In an interview on MSNBC’s Last Word tonight, Senator Bernie Sanders (I-VT) blasted Republicans for “bully” tactics on the issue of raising the debt ceiling. He urged President Obama to stand tough because enough was enough. He accused the Republicans for saying that if they don’t get their way 100%, they will tear the whole house down referring to their threats not to raise the debt ceiling unless it is under their terms.
The debt ceiling was raised seven times under Bush by a Republican Congress.
Speaker Boehner (R-OH) and Majority Leader Eric Cantor (R-VA) have stated that they will not raise the debt ceiling unless they get $2.2 trillion dollars in budget cuts first. Most economists believe this is like playing with nitro glycerin.
What is the debt ceiling and why is raising it so critical?
Under Federal law, the United States may not borrow funds—even from itself, in excess of the amount specifically authorized by Congress. That amount is currently $14.294 trillion dollars.
As of May 10, 2011, the debt was just $14 billion shy of reaching the limit. When the limit is reached, the government can not borrow money by issuing bonds, T-Bills, or even borrow as it does weekly from the Social Security Trust Fund and other government funds.
Congress has already passed bills that require the ceiling to be raised to fund the laws it passed. An example is the extension of the Bush tax cuts which costs $856 billion with only $14 billion left to borrow. However, the Treasury Dept sold $56 billion in T-bills today technically putting the country over the limit already.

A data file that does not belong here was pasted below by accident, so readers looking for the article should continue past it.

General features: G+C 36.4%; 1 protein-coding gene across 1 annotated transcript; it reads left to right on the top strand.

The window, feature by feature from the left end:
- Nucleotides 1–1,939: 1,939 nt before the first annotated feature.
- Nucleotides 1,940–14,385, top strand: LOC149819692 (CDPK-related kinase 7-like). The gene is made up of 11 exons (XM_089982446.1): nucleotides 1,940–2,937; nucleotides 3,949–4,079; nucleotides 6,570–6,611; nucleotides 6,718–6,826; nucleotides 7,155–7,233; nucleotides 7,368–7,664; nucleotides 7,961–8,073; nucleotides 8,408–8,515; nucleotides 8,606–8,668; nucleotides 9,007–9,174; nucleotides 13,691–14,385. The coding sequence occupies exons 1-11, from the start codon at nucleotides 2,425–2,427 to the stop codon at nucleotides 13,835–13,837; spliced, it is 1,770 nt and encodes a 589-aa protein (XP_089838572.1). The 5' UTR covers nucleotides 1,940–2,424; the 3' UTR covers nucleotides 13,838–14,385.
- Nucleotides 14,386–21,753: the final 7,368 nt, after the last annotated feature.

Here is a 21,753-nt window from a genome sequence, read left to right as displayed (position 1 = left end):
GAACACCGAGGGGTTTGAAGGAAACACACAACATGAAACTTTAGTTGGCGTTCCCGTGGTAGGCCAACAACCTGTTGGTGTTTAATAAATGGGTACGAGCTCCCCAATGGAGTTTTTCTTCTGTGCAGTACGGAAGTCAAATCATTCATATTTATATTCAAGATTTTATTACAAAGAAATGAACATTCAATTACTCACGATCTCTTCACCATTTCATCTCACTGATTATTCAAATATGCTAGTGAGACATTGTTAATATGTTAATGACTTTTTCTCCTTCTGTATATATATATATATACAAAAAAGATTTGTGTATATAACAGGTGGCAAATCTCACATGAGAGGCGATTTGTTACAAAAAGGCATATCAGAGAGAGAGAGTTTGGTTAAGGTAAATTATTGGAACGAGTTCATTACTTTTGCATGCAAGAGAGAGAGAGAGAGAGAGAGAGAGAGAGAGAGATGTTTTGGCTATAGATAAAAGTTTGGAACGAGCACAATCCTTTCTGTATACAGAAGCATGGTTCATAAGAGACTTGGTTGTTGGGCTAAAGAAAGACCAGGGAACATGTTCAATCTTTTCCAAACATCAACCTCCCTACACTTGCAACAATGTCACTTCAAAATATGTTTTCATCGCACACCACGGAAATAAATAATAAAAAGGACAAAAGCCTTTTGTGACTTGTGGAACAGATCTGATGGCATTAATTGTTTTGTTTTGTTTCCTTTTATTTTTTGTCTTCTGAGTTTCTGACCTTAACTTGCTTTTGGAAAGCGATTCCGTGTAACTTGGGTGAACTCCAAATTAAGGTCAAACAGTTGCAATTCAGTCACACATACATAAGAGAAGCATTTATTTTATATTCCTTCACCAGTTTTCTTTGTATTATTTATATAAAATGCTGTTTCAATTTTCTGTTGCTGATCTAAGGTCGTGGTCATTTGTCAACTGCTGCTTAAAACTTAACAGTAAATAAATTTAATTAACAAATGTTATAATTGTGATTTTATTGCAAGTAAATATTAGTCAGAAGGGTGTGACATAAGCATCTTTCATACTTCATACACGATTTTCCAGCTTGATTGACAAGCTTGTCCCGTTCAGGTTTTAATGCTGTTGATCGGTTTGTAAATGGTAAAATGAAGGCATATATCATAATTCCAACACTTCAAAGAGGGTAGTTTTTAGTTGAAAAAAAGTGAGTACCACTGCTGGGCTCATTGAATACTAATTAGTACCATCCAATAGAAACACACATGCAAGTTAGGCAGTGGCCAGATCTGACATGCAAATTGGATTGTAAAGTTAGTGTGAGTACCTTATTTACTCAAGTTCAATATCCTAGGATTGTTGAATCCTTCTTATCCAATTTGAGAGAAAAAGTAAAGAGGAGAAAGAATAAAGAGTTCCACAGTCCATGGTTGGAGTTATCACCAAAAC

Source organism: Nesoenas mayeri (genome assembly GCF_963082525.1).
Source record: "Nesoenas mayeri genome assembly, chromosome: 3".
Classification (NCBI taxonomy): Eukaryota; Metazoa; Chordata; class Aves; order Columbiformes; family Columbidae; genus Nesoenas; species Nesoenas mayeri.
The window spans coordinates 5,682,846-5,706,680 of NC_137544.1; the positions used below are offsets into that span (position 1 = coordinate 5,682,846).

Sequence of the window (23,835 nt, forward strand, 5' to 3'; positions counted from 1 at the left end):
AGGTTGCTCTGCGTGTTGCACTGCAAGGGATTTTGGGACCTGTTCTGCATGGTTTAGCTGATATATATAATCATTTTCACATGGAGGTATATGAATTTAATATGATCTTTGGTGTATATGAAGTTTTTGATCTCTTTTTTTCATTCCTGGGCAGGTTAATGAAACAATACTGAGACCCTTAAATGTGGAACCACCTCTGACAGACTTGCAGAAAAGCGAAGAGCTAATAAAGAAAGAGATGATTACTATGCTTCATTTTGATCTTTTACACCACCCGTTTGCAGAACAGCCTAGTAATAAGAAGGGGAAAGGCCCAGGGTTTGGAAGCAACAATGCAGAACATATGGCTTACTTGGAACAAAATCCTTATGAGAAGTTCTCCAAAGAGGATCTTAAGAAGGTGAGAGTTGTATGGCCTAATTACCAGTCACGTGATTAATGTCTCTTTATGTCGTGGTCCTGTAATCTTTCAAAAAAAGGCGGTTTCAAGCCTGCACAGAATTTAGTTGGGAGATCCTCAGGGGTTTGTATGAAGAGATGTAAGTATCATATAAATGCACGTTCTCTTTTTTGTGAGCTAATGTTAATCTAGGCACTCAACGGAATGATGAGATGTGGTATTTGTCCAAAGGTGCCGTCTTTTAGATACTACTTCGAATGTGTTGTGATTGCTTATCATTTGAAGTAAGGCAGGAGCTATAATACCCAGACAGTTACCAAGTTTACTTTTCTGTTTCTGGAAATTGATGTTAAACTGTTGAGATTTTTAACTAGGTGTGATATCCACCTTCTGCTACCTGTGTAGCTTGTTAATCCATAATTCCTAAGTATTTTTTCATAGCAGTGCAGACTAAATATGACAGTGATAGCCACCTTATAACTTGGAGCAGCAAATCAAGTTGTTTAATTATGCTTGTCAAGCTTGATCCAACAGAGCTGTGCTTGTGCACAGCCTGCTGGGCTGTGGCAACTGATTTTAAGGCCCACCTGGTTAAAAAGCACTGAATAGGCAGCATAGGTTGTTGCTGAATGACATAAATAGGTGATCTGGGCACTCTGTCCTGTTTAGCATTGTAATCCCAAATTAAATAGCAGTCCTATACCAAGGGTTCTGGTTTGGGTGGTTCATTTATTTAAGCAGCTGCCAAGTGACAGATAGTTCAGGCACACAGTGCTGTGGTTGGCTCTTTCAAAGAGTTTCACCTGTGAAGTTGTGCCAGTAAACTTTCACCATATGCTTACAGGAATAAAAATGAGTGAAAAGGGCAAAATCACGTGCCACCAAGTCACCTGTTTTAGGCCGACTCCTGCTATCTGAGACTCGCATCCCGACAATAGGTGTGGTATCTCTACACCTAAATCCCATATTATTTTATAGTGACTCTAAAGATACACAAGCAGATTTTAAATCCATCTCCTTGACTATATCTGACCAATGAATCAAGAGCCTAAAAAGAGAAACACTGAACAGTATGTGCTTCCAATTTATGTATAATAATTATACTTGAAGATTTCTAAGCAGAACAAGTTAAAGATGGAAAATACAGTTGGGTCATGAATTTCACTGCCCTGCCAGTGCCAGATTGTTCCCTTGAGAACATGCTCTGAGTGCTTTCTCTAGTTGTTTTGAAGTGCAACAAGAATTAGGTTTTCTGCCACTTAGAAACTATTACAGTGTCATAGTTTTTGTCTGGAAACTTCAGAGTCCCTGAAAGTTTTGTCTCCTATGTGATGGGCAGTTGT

Failure to raise the ceiling is the same thing as a homeowner who takes out a mortgage requiring them to pay $856 a month, and then they only pay $14 instead of $856 each month. The result would be foreclosure.
If the ceiling is not raised, the government will default on its loans, bonds, and other obligations. The impact of this would be disastrous and most experts feel it would set off a global recession. At a minimum, the dollar will collapse, and our credit rating would tumble.
See video to the left for an explanation of the debt ceiling by Reuters.
Won’t raising the debt ceiling increase the deficit?
No. This is rhetoric that Republicans and others who are opposed to raising the debt ceiling use to support their position, but it is not true per se. The debt ceiling just authorizes the government to pay the bills that it already owes. These bills include the costs of the wars in Iraq and Afghanistan, the Recovery Act, oil subsidies, agricultural subsidies, and the extension of the Bush tax cuts. Except for funding things Congress already approved, not one cent of additional spending will happen without a vote of Congress and the signature of the President. Only Congress can appropriate funds. A debt ceiling is not an appropriation.
If the Republicans do not want to increase the deficit, they only need to stop passing legislation that is not paid for and therefore increase the debt. They do not need to tear the house down, as Senator Sanders put it, by failing to raise the debt ceiling. They just need to exercise restraint when it comes to handing out subsidies and tax cuts that are not paid for.
Opinion polls show that a majority of Americans oppose raising the debt ceiling, but a majority indicates that they approve of the Presidents handling of the economy. Perhaps it is because the public believes raising the ceiling automatically raises the debt.
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